Many people use the terms “assault” and “battery” interchangeably, but they are actually two different crimes in the state of Florida. If you are charged with either assault or battery in Florida, it’s important to know the difference between these crimes so you understand the charges you are facing.
People who are accused of committing assault and battery often want to know whether they are facing felony or misdemeanor charges. There are several different types of assault and battery charges in Florida, so the answer to this question will depend on the nature of your charges.
It’s best to ask a Spring Hill criminal defense attorney to review your case, explain your charges, and help you understand your legal options. But for now, here is what you need to know about assault and battery charges in Florida:
How Does the Law Define Assault in Florida?
People often associate assault with physical violence that injures someone. But in Florida, assault occurs when you intentionally threaten someone with words or actions that make them believe they are in imminent danger.
To put it simply, this means you can be charged with assault for simply threatening someone. It doesn’t matter whether or not you followed through with the threat—no physical contact is required.
Assault is a misdemeanor of the second degree, which carries up to 60 days in jail and a maximum fine of $500.
What is Aggravated Assault?
Misdemeanor assault is often referred to as “simple assault.” This is different from aggravated assault, which is when you commit assault with a deadly weapon or with an intent to commit a felony crime. Aggravated assault is a felony of the third degree in Florida. If you are convicted of this crime, you can face up to five years in prison and $5,000 in fines.
How Does the Law Define Battery?
There are several different types of battery crimes, including “simple battery.”
Battery is defined as the act of:
- Intentionally touching or striking another person, or
- Intentionally harming another person.
So whereas assault involves simply threatening another person, battery involves making physical contact with another person.
This crime is typically a misdemeanor of the first degree, which carries up to one year in jail and $1,000 in fines. However, battery is only a misdemeanor for first-time offenders. If you have been convicted of battery, felony battery, or aggravated battery in the past, you will face third degree felony charges if you are accused of committing battery again in the future.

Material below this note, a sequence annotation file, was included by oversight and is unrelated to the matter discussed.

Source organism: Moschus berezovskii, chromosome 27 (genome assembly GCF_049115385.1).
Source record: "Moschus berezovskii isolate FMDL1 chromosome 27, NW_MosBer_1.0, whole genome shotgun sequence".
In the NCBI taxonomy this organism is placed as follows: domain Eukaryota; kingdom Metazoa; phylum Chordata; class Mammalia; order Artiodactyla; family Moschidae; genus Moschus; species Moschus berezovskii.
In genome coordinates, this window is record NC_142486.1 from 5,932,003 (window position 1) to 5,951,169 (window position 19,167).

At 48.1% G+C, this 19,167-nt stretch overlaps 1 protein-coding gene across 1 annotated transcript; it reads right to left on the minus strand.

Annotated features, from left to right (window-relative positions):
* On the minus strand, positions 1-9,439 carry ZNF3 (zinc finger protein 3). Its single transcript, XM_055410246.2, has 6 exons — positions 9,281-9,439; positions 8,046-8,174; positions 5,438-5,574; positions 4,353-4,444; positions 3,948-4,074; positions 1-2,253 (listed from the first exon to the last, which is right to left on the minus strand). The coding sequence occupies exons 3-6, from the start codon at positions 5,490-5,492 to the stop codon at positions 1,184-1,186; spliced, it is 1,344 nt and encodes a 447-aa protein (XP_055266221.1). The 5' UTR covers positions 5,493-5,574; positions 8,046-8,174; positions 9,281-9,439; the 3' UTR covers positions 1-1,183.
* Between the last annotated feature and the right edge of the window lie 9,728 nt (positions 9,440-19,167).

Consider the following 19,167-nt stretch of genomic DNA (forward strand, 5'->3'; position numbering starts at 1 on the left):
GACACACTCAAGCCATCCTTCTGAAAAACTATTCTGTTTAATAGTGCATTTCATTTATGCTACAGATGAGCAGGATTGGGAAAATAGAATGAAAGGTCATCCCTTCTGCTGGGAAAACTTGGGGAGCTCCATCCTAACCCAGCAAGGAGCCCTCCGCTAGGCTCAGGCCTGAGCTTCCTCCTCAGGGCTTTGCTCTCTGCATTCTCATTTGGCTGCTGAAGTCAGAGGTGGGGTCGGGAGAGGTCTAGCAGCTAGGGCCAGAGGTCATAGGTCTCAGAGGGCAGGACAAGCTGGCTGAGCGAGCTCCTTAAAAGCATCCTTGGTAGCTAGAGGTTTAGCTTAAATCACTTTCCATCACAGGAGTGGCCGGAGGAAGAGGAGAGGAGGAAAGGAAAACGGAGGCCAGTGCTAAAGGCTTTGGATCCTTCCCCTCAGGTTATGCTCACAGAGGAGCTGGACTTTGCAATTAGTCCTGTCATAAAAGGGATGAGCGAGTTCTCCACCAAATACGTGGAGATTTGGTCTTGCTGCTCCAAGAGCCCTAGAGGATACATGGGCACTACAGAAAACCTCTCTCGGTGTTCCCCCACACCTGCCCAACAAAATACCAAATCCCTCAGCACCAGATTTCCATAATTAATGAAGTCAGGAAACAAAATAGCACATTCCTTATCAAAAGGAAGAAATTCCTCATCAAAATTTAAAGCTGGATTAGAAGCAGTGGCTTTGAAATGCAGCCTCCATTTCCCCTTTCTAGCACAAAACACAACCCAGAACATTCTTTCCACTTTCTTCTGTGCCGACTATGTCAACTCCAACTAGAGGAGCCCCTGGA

What is Felony Battery?
The second type of battery crime is felony battery. You can face charges for felony battery if you are accused of:
- Intentionally touching or striking another person, and
- Causing great bodily harm, permanent disability, or permanent disfigurement.
Felony battery victims suffer far more serious injuries than simple battery victims, which is why the penalties are more severe for felony battery offenders. If you are accused of committing felony battery, you will face felony of the third degree charges. If convicted, the judge may sentence you to up to five years in prison and order you to pay up to $5,000 in fines.
What is Domestic Battery By Strangulation?
Domestic battery by strangulation is another type of battery crime in Florida. You can face domestic battery by strangulation charges if you intentionally strangle or block the nose or mouth of a family or household member in an effort to interfere with their breathing. A “family or household member” may include:
- Former spouse
- Family member (related by blood or marriage)
- Someone who lives in your house with you
- Someone who you used to live with
- Your child’s other parent
- Your boyfriend, girlfriend, or romantic partner
Domestic battery by strangulation is a felony of the third degree crime. You can face the same penalties you would face for a felony battery conviction, which include up to five years in prison and a maximum fine of $5,000.
What is Aggravated Battery?
The fourth and final type of battery crime is aggravated battery. In Florida, you can face aggravated battery charges if you:
- Intentionally cause great bodily harm, permanent disability, or permanent disfigurement while committing battery, or
- Use a deadly weapon while committing battery.
You can also face aggravated battery charges if the victim was pregnant at the time you committed battery. This is true regardless of the severity of the victim’s injuries. However, the state must be able to prove that you knew or should have known that the victim was pregnant in order to charge you with aggravated battery rather than simple battery.
Aggravated battery is a felony of the second degree in the state of Florida. The penalties for this crime are serious. If you are convicted of a felony of the second degree, the court can sentence you to up to 15 years in prison. You may also be ordered to pay a fine of up to $10,000.
Seek Legal Representation From A Criminal Defense Attorney Today
The penalties for any assault and battery conviction—even if it’s just a “simple” assault or battery—are serious. Being convicted of assault or battery could affect your family, career, finances, and reputation. This is true regardless of whether you are convicted of misdemeanor or felony assault or battery. That’s why it’s so important to aggressively fight your assault and battery charges with the help of a skilled criminal defense attorney.
If you are being accused of committing assault and battery, it’s in your best interest to seek legal representation from an experienced criminal defense attorney at Carlson Meissner Hart & Hayslett. There is far too much on the line to try to handle your criminal case on your own. Our attorneys know how much is at stake, which is why we will work tirelessly to reach the best possible outcome in your case. Contact us today to schedule a free consultation regarding your case.